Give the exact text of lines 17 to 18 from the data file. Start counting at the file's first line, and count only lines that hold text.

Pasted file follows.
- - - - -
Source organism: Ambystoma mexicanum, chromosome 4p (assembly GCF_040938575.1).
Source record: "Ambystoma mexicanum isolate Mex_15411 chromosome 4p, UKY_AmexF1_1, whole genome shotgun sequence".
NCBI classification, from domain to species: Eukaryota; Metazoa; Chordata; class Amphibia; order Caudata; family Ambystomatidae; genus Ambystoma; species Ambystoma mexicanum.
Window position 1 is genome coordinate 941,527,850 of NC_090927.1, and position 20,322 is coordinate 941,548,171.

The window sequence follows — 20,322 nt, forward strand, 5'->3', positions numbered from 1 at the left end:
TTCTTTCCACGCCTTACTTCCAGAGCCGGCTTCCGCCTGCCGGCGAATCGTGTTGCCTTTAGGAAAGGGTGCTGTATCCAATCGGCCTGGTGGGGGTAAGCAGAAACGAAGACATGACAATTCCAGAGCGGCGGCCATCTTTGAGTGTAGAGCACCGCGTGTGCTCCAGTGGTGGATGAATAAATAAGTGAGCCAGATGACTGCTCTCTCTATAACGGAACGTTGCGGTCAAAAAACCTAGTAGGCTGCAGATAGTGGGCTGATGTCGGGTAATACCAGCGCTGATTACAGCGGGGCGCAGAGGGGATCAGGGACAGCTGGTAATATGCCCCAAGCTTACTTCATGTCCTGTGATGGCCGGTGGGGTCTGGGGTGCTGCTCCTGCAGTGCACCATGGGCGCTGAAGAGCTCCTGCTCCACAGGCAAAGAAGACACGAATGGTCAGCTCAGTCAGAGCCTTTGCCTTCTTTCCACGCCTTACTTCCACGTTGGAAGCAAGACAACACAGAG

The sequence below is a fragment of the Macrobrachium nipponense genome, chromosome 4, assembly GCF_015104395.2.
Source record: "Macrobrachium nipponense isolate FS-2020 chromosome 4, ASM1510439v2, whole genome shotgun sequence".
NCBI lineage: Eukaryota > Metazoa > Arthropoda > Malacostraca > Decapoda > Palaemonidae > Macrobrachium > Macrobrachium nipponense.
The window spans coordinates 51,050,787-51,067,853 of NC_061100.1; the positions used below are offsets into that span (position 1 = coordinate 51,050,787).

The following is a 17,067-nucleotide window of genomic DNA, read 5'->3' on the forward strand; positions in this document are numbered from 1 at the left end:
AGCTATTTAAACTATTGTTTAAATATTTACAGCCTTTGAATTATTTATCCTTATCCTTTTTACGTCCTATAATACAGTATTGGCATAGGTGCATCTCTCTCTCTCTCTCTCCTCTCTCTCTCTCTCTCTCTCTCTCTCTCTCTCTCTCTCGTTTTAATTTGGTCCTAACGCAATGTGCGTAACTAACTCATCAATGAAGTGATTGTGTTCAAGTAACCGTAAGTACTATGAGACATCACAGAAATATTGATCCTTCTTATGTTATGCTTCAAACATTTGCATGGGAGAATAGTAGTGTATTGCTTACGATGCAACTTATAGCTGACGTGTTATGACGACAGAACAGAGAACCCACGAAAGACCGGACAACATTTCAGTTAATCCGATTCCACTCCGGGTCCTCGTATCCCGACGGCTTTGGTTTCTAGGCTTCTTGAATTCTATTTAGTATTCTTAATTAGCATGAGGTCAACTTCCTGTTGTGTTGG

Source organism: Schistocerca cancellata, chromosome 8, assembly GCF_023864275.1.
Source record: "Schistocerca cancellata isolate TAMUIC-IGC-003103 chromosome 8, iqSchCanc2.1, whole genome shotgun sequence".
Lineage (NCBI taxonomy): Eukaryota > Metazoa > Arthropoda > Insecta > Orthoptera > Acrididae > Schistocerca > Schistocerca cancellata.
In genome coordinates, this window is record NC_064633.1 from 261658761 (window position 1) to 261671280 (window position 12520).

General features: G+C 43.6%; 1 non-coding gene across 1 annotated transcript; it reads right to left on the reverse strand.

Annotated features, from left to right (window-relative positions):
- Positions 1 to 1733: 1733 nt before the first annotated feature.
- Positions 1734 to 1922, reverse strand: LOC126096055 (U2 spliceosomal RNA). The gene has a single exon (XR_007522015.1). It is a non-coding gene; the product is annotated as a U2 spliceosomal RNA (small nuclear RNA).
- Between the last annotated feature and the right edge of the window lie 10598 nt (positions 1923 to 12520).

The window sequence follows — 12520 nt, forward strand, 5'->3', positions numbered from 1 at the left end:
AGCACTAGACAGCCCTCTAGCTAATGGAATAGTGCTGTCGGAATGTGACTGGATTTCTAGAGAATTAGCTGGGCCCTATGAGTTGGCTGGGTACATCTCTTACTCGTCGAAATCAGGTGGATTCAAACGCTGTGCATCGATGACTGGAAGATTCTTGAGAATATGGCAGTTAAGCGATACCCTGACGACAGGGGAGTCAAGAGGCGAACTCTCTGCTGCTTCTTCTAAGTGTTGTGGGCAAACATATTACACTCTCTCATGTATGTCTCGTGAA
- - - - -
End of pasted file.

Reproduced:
General features: G+C 43.6%; 1 non-coding gene across 1 annotated transcript; it reads right to left on the reverse strand.

Annotated features, from left to right (window-relative positions):